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My Daughter, My Sister

When my daughter Emma was 10 years old, we marched together in Washington D.C. in "The March For Women's Lives," and I watched her become a feminist.
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When my daughter Emma was 10 years old, we marched together in Washington D.C. in "The March For Women's Lives," and I watched her become a feminist. I know that's a word she would use because she knows that the true definition of the word "feminist" is, simply, someone who believes that men and women should have equal rights. She had, of course, been well aware of sexism and our culture's obsession with objectifying young girls and women (all she had to do was look at virtually any magazine cover or television show geared towards her demographic) but this was the first time she experienced what it was like to be part of a larger community. This was a real "sisterhood" of women (and many, many men)-nearly a million strong, all united- fighting for reproductive freedom and fighting against women's second class citizenship. And I sensed an exhilarating new connection with her that day-different from the mother/daughter or even the best friend connection. I felt she became my sister, a person who not only believes in equal rights for all women but someone who will fight for them.

We called it the "click" back in the early seventies - the moment when we knew our lives were changed forever, the moment when we knew we were feminists and we understood deeply and profoundly why. My "click" happened when I was starting out in NYC as an actress. After several years of waitressing and doing Off-Off Broadway for no money, I was desperate to do a commercial. I had auditioned for many of them, with no luck, hearing feedback like I wasn't "conventional" enough, not "house-wifey" enough. I finally went to meet this commercial casting director and after taking some pictures of me, he called me and told me I was just the type he knew a couple of his director friends were looking for! And I should come back to his office and we'd discuss it! Well, I was thrilled. After years of strugging, my first professional job! So the first thing I said when I got there was "This is so exciting, when do I audition?" He just smiled and said "Oh no, you don't have to audition, the commercials are yours!!" I was ecstatic but confused...."but how..???" He then told me, straight- faced, that all I had to do was sleep with these director friends of his. I literally felt like I'd had the wind knocked out of me. I was speechless but managed to utter something like ......"how dare you...... even think would...ever......" And then he looked at me with a look I will never forget-a mix of pity and amusement (I think he even laughed a little) and said "Look, I'm sorry but you're very naive to think you're going to make it in this business any other way" and he proceeded to list 5 very well known, successful actresses who had apparently slept their way to the top. He actually named names and I thought "how the hell does he know......they certainly weren't sleeping with this schmuck!" Devastated, I walked out of there and took one of my long NYC walks, sobbing the whole way. That was my "click". That was the moment I became a feminist- deep in my blood and bones. Somewhere between East 56th Street and the East Village, I became passionately resolved to never be devalued like that again, to demand respect, to have my voice heard and to help other women find theirs. And in an odd way I'm grateful to that pimp/casting director. Because of that experience, I was changed, stronger and more determined than ever.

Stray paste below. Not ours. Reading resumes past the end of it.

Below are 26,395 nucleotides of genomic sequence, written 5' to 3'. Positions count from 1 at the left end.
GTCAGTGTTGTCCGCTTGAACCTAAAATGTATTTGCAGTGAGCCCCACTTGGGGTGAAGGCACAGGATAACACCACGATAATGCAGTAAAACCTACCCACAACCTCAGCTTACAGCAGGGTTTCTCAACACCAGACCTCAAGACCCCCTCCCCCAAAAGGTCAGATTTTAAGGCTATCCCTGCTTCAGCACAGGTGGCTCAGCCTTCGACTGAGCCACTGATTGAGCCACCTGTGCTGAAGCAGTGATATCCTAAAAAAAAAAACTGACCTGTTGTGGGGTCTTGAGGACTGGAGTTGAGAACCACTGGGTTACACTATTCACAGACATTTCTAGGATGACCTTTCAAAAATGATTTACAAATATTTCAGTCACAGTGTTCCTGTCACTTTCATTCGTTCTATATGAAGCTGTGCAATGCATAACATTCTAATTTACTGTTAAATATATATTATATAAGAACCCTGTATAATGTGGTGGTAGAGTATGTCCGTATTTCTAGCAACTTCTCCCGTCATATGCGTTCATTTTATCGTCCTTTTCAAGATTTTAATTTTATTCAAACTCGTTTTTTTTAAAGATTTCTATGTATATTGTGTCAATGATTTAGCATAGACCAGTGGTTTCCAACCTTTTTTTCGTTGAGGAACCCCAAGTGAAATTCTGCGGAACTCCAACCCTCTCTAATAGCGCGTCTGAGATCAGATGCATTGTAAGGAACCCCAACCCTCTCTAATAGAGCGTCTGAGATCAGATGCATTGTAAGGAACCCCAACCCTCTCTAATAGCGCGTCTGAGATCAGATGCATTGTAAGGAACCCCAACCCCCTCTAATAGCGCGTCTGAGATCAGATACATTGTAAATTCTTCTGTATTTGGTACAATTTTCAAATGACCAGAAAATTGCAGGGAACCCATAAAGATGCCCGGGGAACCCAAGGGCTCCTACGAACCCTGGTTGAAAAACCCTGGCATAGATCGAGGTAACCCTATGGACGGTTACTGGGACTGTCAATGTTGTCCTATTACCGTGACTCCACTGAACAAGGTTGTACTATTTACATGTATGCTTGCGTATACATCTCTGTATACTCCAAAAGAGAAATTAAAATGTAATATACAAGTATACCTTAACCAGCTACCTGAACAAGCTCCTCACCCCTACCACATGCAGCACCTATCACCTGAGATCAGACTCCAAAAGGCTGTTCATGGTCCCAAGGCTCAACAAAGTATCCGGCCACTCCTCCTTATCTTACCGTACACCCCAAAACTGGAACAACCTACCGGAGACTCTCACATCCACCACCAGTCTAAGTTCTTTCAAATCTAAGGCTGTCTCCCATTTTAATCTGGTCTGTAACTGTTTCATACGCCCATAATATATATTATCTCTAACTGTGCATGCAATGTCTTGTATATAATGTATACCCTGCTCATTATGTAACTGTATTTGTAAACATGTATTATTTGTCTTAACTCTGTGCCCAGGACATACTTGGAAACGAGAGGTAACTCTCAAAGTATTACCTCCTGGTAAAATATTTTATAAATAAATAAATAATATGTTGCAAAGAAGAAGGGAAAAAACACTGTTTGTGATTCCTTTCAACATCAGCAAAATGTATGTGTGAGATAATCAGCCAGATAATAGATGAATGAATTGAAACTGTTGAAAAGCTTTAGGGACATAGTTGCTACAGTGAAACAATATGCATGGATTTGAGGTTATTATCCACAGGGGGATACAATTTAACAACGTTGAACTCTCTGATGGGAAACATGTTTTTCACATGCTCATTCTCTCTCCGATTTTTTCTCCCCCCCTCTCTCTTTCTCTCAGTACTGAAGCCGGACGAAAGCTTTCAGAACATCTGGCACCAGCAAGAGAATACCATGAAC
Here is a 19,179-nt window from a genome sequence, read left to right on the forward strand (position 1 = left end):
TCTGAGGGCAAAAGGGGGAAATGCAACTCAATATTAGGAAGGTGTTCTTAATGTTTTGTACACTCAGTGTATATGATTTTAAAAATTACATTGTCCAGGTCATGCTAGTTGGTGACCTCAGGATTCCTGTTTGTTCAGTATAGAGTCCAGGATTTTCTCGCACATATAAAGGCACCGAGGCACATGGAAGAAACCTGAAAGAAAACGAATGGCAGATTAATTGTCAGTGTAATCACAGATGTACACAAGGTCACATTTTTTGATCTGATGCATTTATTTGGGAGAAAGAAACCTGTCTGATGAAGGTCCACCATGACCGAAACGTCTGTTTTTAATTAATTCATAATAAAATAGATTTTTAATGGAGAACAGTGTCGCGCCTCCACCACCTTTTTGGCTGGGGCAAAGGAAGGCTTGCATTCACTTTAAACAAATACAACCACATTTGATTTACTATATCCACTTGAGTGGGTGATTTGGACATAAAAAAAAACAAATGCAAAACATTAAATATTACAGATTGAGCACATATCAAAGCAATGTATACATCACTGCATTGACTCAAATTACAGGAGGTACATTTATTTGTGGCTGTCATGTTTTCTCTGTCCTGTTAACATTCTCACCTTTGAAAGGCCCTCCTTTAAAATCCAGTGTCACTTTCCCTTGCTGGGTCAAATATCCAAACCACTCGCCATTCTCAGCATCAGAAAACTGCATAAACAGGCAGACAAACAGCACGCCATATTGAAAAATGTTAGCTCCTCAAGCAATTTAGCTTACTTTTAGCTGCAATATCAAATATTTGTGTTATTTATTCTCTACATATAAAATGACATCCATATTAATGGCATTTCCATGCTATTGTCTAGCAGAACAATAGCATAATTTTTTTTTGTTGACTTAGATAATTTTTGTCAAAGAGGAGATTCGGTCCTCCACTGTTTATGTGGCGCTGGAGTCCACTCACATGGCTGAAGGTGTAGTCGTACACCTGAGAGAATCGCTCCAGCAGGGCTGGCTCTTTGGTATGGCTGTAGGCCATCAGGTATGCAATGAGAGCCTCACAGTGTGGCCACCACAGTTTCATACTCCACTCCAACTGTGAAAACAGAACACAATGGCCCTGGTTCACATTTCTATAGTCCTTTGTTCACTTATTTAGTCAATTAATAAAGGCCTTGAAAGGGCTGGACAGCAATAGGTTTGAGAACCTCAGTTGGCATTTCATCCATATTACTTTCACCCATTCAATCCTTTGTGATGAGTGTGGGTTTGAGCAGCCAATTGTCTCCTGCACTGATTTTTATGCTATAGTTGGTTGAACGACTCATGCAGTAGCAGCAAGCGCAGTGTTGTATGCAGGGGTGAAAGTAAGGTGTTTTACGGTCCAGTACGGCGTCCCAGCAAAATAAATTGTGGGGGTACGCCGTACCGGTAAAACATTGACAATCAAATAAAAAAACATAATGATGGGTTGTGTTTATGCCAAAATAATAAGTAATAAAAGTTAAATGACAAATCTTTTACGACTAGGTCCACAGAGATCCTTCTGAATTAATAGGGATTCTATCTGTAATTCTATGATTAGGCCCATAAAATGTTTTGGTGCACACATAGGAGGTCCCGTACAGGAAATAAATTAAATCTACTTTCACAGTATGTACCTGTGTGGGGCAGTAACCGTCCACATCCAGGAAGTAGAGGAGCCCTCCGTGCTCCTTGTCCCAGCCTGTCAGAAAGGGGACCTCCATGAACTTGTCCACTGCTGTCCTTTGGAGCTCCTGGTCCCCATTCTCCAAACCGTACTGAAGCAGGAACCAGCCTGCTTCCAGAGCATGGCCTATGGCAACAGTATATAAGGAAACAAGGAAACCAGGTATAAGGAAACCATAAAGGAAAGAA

And watching Emma at that march with a million other people, I knew I had a sister as well as a
daughter. There were all kinds of women and men there, black and white, rich and poor, all ages, some empowered, many disenfranchised. It was a world vastly bigger than her world in Southern California And she got it. I watched the beginnings of her activism, her feminism, her compassionate humanism. Her "click" will be different (if she even has a "click"), her feminism will evolve differently than mine, certainly the challenges in her world will be different from the ones I have faced. But our connection to the global "sisterhood" of women was the same that day.

I look at my amazing daughter today at 13 and see only her wondrous, powerful potential. I'm sure we all look at our daughters that way. And God forbid, someone ever tries to diminish or squash that potential because she is a girl, right? Hopefully her generation will live in a world that is more evolved where equal rights for everyone are a reality. But the truth is, it's probably gonna happen, somewhere, sometime. I pray Emma will never be devalued like that, that her dreams won't be laughed at or pitied because she is female, I pray she will never have to feel that humiliation, that rage, that deep sense of injustice- but she probably will on some level. If not personally, she will probably witness it happening to someone else. I'm not worried, though, because, no matter what, I know it'll just make her stronger. I'm confident that although it may hurt, she will be stronger in the face of it because of the sisterhood we felt that day in Washington.

My generation opened a lot of doors for women, but with this current administration, many doors are inches away from being slammed shut and there are so many more that need to be pryed open. And it is people like Emma, who, I hope, will continue to march and keep fighting after we are gone -until every woman, every human being, can live their lives undiminished and as first class citizens. I have faith that my glorious, brave, compassionate daughter/ sister will.


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